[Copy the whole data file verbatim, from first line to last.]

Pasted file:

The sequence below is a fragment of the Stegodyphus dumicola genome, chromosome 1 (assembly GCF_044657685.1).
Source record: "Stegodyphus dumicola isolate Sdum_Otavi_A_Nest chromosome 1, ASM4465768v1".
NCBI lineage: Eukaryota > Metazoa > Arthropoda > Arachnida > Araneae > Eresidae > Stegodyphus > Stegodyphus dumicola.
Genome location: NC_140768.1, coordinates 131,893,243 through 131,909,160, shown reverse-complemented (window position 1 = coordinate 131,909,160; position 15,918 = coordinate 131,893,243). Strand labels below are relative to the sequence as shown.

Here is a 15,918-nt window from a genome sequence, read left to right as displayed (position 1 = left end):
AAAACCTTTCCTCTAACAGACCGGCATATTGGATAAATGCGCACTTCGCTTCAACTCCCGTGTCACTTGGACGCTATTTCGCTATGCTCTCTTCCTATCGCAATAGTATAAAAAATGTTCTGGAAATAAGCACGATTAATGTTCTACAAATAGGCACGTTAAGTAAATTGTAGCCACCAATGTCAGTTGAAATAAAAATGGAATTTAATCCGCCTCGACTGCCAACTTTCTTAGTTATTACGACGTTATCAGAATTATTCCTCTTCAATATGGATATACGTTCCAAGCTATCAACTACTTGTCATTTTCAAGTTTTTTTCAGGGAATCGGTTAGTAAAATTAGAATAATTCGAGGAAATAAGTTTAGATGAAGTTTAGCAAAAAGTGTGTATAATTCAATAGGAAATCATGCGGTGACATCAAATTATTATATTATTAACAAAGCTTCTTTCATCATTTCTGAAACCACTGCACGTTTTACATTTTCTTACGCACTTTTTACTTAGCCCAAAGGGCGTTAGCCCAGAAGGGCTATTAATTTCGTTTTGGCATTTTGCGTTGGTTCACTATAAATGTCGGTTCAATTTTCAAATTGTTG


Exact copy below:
The sequence below is a fragment of the Stegodyphus dumicola genome, chromosome 1 (assembly GCF_044657685.1).
Source record: "Stegodyphus dumicola isolate Sdum_Otavi_A_Nest chromosome 1, ASM4465768v1".
NCBI lineage: Eukaryota > Metazoa > Arthropoda > Arachnida > Araneae > Eresidae > Stegodyphus > Stegodyphus dumicola.
Genome location: NC_140768.1, coordinates 131,893,243 through 131,909,160, shown reverse-complemented (window position 1 = coordinate 131,909,160; position 15,918 = coordinate 131,893,243). Strand labels below are relative to the sequence as shown.

Here is a 15,918-nt window from a genome sequence, read left to right as displayed (position 1 = left end):
AAAACCTTTCCTCTAACAGACCGGCATATTGGATAAATGCGCACTTCGCTTCAACTCCCGTGTCACTTGGACGCTATTTCGCTATGCTCTCTTCCTATCGCAATAGTATAAAAAATGTTCTGGAAATAAGCACGATTAATGTTCTACAAATAGGCACGTTAAGTAAATTGTAGCCACCAATGTCAGTTGAAATAAAAATGGAATTTAATCCGCCTCGACTGCCAACTTTCTTAGTTATTACGACGTTATCAGAATTATTCCTCTTCAATATGGATATACGTTCCAAGCTATCAACTACTTGTCATTTTCAAGTTTTTTTCAGGGAATCGGTTAGTAAAATTAGAATAATTCGAGGAAATAAGTTTAGATGAAGTTTAGCAAAAAGTGTGTATAATTCAATAGGAAATCATGCGGTGACATCAAATTATTATATTATTAACAAAGCTTCTTTCATCATTTCTGAAACCACTGCACGTTTTACATTTTCTTACGCACTTTTTACTTAGCCCAAAGGGCGTTAGCCCAGAAGGGCTATTAATTTCGTTTTGGCATTTTGCGTTGGTTCACTATAAATGTCGGTTCAATTTTCAAATTGTTG